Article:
The bleak and rugged Hardknott Pass, one of the steepest and most intimidating passes in the Lake District, is accessed by a narrow winding road which has a gradient of 1 in 3. and contains some of Britain's most challenging driving. The route encompasses some stunning scenery as it rises to the summit at 1,291 feet.
The western side of the pass showing part of the Hardknott Roman Fort
Eskdale viewed from the Hardknott Pass
The Romans called the pass the Tenth Highway, linking forts at Waterhead and Ravenglass. Used as a packhorse road and later as a tank training ground, the present road over the pass only acquired its tarmac surface after the Second World War.
The pass has a series of switchbacks which can be quite unnerving for drivers. It is closed for long periods in the winter months as ice renders it treacherous and inpassable.
At the peak of the pass the road traverses between Hard Knott and Harter Fells. Parking places are provided for fell walkers and there are some glorious sweeping views of the unfolding grandeur of the mountains. Sca Fell can be seen to the north and on a clear day the Isle of Mann is visible.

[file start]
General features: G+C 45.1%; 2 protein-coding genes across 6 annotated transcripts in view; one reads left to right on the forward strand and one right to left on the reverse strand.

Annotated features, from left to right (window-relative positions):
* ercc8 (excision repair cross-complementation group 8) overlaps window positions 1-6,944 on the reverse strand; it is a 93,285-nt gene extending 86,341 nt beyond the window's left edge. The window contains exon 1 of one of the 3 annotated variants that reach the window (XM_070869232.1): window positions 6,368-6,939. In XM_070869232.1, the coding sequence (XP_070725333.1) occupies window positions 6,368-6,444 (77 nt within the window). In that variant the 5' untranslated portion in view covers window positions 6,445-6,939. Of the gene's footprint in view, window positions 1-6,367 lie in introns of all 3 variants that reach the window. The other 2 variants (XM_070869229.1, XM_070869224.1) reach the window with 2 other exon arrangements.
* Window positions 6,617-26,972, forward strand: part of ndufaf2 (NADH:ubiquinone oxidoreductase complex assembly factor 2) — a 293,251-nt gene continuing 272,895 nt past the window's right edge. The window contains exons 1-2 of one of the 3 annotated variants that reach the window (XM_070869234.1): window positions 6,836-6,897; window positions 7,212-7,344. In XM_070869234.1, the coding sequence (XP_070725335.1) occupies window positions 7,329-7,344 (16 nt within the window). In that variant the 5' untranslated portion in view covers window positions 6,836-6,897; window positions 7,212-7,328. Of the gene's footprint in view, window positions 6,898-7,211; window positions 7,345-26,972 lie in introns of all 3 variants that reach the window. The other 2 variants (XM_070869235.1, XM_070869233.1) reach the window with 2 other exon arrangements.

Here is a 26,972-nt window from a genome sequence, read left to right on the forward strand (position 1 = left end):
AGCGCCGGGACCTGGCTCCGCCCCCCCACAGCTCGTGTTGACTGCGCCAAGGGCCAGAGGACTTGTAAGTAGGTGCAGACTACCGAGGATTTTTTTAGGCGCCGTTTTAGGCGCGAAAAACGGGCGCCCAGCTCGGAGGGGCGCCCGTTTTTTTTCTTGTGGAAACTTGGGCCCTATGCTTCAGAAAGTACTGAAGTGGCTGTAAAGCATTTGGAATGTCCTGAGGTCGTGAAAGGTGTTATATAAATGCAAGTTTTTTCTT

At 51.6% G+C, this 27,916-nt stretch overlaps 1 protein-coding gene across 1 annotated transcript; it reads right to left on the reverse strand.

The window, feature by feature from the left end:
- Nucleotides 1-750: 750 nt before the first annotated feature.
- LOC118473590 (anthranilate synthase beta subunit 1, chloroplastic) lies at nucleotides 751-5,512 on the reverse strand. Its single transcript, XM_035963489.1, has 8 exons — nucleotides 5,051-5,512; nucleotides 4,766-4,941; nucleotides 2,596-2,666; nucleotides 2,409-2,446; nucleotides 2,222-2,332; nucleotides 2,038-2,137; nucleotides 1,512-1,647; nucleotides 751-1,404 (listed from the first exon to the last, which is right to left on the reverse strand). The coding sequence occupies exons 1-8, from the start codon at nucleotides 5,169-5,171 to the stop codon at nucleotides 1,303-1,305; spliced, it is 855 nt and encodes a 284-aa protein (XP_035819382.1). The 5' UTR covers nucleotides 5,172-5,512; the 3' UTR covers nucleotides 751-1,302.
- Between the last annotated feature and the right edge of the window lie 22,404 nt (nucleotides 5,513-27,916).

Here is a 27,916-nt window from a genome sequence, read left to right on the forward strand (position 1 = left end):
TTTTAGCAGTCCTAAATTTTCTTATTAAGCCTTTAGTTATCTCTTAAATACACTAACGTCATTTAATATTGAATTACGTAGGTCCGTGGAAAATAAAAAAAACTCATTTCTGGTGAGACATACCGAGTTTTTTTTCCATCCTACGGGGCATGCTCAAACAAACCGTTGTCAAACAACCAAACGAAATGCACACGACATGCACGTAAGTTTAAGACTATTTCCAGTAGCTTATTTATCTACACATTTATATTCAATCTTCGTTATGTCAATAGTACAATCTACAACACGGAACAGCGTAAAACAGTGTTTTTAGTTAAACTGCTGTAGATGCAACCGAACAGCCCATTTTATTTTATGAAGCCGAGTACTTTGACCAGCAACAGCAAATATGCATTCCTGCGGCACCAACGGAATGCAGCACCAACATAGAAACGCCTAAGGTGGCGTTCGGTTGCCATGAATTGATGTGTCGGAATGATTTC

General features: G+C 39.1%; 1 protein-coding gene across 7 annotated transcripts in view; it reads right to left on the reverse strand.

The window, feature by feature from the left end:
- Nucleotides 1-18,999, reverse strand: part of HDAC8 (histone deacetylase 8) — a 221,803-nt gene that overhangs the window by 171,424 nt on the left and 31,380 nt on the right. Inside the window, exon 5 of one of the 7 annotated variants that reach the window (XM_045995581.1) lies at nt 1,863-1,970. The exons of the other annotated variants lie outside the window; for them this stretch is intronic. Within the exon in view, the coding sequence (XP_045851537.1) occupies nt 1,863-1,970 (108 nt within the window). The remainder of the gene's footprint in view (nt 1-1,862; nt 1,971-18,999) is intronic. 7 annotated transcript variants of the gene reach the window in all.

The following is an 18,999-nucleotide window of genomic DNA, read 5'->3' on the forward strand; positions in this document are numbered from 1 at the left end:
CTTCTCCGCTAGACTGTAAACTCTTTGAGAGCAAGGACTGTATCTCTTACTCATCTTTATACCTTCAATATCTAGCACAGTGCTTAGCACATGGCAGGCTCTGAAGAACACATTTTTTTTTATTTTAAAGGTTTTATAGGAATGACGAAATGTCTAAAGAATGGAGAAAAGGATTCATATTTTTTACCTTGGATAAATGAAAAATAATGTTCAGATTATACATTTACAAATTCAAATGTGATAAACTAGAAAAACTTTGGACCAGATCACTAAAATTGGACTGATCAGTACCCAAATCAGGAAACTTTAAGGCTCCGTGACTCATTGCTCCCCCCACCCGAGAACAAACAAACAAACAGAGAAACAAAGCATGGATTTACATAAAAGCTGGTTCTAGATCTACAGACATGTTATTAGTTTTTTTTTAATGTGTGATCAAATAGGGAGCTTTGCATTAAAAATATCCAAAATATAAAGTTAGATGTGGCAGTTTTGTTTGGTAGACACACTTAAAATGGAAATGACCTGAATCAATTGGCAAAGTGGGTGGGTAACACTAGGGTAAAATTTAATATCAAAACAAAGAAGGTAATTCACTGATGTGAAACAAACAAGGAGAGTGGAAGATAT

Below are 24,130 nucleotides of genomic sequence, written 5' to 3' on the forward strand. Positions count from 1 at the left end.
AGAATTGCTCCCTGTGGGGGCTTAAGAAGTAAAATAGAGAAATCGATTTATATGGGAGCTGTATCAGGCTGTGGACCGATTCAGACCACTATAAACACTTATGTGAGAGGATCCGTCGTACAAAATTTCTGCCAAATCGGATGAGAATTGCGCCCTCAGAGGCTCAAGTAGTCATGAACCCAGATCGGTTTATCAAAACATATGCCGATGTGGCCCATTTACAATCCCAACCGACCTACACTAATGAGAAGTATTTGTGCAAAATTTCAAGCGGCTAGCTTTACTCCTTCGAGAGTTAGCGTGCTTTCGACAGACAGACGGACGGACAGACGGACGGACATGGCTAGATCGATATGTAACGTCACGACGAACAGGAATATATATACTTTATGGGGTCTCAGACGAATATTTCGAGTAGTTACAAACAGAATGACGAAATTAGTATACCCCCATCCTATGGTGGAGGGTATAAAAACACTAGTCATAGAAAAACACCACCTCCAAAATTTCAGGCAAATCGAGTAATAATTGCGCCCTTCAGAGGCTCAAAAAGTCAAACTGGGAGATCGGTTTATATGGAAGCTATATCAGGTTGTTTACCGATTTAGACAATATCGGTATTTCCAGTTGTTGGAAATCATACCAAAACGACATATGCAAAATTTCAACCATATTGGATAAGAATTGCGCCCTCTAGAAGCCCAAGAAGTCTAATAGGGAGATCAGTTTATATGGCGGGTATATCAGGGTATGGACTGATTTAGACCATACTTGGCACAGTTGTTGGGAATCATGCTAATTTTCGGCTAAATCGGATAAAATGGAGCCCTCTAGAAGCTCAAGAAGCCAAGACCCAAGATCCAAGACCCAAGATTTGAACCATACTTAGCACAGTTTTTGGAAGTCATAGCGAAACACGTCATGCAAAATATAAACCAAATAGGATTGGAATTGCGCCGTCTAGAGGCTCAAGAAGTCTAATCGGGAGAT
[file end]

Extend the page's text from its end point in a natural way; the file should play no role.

The view of Little Langdale from the Wrynose Pass
Hardknott Roman Fort
OS grid ref. NY 219 015
The vast Hard Knott Roman Fort, or Mediobocdum as it was known to the Romans, perches eyrie like on a bleak plateau, commanding a strategic position below Hard Knott Pass covering three acres.
The fort was built by the Emperor Hadrian and was quite extensive with granaries, bathhouses and a commanders quarters. Its walls were in the region of twelve feet thick. Some of the buildings have now been re-constructed from the original fallen stone. The fort can be reached from a small car park cut into the bank about half a mile back from the summit of the pass.